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Meditation practice not only enables us to remedy the defilements that haunt our minds; it also imparts intelligence and wisdom to our daily activities. Wherever we are, whatever we may do, the strength of mindfulness and watchful alertness that we have developed through meditation creates a beneficial habitual tendency for us. This habituation to mindfulness and watchful noticing gained through meditation is what allows us to transcend all other contrary, conflicting habitual patterns.
Mindfulness and watchfulness awaken intelligence (prajna). With this foundation, we develop the intelligence that is, among other things, able to eliminate the negative side effects we may have accumulated through artificial practice. The development of intelligence gives our minds enough clarity to distinguish what is genuine about our practice and what is not. This intelligence is what re-invigorates our practice, giving us renewed energy and a freshened perspective. With this new perspective, we find ourselves able to perceive many qualities of the Dharma where before we saw only negativity.
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If you meditate while motivated by worldly aims, your mind will do more than just continue to wander about, running here and there whenever you find yourself alone. The minute you again meet other people, you may suddenly discover that you have so much to say, so many things to share, that you are desperate to catch up on anything you might have missed while you were meditating. You will rush into irrelevant conversations with great zeal, just to make up for the deprivation you have suffered through remaining in isolation. You will roam about, in search of conversation.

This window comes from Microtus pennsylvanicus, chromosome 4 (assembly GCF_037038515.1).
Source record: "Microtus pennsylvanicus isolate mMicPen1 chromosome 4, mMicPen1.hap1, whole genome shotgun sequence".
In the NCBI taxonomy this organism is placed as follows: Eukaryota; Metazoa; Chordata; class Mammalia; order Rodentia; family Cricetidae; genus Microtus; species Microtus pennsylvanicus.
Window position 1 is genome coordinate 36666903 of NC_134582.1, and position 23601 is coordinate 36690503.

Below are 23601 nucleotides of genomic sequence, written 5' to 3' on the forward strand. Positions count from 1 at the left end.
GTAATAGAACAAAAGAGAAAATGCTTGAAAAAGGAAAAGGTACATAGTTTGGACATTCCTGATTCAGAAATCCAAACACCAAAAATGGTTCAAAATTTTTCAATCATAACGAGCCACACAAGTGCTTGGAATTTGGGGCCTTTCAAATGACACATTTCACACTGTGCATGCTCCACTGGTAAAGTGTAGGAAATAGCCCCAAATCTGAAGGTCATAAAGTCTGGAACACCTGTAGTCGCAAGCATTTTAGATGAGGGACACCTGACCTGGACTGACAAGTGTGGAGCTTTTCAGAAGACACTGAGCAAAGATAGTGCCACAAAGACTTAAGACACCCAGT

When you are alone, you will find yourself planning your future dialogues. You will ponder well and choose with great care just those words that give weight to your realization and express its profundity. You will plan methodically how best to entertain and enlighten others with the fruits of your isolation. If you find yourself acting like this, you can be sure that you have remained consistently without any sort of stable mental focus. Regardless of what you may be doing physically, your mind has become more agitated, with more stress and tension than you had before.
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If you are attached to the world of existence you do not have renunciation.
There was a great master, Langtangpa, who was known as the dark-faced one because he never smiled, overwhelmed as he was by the knowledge of the intensity of the suffering of suffering. He wept continuously because not only could he see the suffering of beings, but he could feel it for himself. Through this kind of vivid entry into the suffering of the lower realms, imagining ourselves born in those conditions, we will be able to gain some experience of the suffering of suffering and develop real empathy for the ill-fated ones who find themselves in these realms.